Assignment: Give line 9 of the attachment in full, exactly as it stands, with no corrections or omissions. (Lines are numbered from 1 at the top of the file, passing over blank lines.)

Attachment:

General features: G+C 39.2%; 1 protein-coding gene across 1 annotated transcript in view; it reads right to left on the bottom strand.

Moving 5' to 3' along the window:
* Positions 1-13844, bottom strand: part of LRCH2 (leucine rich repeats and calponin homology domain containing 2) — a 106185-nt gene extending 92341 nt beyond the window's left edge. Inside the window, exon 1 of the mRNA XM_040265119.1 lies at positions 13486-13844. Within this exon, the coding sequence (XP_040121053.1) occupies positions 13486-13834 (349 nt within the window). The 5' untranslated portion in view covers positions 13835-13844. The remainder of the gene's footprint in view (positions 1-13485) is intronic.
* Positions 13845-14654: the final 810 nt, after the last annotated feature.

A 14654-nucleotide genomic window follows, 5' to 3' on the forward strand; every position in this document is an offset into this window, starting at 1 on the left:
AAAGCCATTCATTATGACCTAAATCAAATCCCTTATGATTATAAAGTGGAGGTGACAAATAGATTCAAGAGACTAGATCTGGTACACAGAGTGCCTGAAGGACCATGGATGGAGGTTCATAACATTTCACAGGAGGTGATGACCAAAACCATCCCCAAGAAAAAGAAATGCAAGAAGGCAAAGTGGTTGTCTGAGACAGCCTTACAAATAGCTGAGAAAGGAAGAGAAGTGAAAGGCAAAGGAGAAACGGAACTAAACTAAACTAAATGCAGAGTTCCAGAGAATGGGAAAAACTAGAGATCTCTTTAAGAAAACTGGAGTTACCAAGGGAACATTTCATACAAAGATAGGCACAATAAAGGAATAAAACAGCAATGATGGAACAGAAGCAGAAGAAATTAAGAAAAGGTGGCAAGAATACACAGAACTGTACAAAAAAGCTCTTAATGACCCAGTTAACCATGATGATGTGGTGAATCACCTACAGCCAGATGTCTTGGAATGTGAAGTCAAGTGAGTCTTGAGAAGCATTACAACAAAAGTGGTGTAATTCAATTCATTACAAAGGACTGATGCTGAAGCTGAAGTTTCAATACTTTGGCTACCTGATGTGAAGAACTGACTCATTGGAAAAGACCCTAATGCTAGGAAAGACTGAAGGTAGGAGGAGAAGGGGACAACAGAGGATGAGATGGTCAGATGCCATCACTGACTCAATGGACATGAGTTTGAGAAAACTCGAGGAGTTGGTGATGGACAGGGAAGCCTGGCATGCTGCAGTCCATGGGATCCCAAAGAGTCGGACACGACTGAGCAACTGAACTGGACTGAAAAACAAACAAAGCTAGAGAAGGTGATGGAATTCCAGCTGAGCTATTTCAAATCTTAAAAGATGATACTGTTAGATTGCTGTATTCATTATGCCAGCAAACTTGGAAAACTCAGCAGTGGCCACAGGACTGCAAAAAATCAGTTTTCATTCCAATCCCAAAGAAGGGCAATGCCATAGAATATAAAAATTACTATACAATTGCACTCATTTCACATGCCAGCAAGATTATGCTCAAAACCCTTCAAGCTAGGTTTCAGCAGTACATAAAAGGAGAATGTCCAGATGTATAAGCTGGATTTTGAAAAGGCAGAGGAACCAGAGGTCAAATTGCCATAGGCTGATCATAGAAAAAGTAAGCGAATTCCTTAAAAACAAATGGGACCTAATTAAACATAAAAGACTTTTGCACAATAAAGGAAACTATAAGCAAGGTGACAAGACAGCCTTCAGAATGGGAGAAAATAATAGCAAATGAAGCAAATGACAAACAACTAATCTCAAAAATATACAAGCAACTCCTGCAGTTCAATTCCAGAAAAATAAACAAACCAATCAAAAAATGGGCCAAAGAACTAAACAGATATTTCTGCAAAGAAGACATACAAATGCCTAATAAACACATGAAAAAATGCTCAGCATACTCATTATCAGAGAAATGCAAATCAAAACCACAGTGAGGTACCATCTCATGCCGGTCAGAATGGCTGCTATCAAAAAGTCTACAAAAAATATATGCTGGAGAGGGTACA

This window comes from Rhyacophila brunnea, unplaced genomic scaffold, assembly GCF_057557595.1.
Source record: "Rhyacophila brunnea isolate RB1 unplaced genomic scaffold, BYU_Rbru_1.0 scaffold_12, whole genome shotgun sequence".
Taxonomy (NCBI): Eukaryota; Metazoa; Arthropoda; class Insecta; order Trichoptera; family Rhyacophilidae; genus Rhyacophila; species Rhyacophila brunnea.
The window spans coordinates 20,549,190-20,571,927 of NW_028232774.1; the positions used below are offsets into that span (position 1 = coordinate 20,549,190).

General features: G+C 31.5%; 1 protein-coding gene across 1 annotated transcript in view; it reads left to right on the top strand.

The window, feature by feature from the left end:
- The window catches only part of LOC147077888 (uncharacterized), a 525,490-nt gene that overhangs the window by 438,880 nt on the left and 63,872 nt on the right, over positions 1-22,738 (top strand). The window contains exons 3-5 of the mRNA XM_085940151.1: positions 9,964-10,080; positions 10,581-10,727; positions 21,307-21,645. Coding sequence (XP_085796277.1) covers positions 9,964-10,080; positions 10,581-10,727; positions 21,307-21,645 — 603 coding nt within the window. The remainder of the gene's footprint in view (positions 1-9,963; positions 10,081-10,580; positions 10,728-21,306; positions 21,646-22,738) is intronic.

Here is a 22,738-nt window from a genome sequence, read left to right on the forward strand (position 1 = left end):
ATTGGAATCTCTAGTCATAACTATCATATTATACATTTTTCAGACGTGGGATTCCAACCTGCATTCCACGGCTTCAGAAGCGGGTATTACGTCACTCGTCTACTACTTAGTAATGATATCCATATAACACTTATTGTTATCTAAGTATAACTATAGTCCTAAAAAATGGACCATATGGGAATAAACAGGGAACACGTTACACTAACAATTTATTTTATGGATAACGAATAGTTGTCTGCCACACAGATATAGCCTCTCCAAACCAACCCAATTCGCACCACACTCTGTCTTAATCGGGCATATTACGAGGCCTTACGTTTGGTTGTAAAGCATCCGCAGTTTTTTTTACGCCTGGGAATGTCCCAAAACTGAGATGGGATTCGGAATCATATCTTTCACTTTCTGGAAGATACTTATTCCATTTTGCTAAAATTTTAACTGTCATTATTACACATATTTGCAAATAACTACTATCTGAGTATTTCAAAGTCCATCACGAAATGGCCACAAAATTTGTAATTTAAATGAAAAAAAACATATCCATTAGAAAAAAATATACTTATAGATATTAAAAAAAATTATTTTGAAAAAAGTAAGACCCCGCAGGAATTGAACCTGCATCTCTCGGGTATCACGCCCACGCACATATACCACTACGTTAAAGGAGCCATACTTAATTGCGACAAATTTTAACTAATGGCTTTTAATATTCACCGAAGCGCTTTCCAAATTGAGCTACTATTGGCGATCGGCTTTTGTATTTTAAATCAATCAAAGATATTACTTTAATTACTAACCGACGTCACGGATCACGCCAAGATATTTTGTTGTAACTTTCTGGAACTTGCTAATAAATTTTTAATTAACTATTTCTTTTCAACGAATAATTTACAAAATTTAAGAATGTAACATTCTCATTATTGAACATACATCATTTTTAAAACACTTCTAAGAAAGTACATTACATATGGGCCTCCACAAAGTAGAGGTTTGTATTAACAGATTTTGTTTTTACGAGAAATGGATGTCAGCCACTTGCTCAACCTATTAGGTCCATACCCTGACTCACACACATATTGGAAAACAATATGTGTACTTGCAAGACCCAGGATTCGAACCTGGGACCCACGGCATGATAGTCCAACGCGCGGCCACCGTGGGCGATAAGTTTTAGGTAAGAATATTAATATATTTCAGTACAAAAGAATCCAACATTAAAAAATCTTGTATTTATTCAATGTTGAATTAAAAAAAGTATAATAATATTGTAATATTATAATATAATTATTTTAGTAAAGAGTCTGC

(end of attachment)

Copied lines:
Taxonomy (NCBI): Eukaryota; Metazoa; Arthropoda; class Insecta; order Trichoptera; family Rhyacophilidae; genus Rhyacophila; species Rhyacophila brunnea.